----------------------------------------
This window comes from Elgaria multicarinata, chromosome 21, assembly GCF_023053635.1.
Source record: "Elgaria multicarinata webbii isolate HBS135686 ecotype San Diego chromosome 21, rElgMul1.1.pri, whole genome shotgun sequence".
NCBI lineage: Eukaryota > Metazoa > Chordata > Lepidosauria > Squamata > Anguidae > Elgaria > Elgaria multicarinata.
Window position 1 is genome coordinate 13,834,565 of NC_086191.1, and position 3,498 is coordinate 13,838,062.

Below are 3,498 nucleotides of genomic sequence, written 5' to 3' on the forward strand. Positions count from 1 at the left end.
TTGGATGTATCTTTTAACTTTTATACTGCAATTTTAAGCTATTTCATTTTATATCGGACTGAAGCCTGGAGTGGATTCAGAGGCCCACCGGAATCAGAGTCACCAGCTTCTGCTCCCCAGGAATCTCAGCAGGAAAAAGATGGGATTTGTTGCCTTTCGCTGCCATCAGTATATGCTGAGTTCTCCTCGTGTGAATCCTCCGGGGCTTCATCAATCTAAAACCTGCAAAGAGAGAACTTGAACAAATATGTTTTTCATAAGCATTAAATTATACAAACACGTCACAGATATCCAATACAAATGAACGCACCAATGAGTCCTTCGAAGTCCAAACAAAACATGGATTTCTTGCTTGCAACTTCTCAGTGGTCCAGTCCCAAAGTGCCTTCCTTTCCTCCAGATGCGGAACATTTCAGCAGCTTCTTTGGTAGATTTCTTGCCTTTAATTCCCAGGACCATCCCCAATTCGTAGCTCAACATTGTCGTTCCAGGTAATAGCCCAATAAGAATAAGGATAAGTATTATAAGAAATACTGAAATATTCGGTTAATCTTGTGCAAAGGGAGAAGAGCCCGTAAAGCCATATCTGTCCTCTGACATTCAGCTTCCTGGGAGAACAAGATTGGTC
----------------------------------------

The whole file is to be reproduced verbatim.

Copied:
This window comes from Elgaria multicarinata, chromosome 21, assembly GCF_023053635.1.
Source record: "Elgaria multicarinata webbii isolate HBS135686 ecotype San Diego chromosome 21, rElgMul1.1.pri, whole genome shotgun sequence".
NCBI lineage: Eukaryota > Metazoa > Chordata > Lepidosauria > Squamata > Anguidae > Elgaria > Elgaria multicarinata.
Window position 1 is genome coordinate 13,834,565 of NC_086191.1, and position 3,498 is coordinate 13,838,062.

Below are 3,498 nucleotides of genomic sequence, written 5' to 3' on the forward strand. Positions count from 1 at the left end.
TTGGATGTATCTTTTAACTTTTATACTGCAATTTTAAGCTATTTCATTTTATATCGGACTGAAGCCTGGAGTGGATTCAGAGGCCCACCGGAATCAGAGTCACCAGCTTCTGCTCCCCAGGAATCTCAGCAGGAAAAAGATGGGATTTGTTGCCTTTCGCTGCCATCAGTATATGCTGAGTTCTCCTCGTGTGAATCCTCCGGGGCTTCATCAATCTAAAACCTGCAAAGAGAGAACTTGAACAAATATGTTTTTCATAAGCATTAAATTATACAAACACGTCACAGATATCCAATACAAATGAACGCACCAATGAGTCCTTCGAAGTCCAAACAAAACATGGATTTCTTGCTTGCAACTTCTCAGTGGTCCAGTCCCAAAGTGCCTTCCTTTCCTCCAGATGCGGAACATTTCAGCAGCTTCTTTGGTAGATTTCTTGCCTTTAATTCCCAGGACCATCCCCAATTCGTAGCTCAACATTGTCGTTCCAGGTAATAGCCCAATAAGAATAAGGATAAGTATTATAAGAAATACTGAAATATTCGGTTAATCTTGTGCAAAGGGAGAAGAGCCCGTAAAGCCATATCTGTCCTCTGACATTCAGCTTCCTGGGAGAACAAGATTGGTC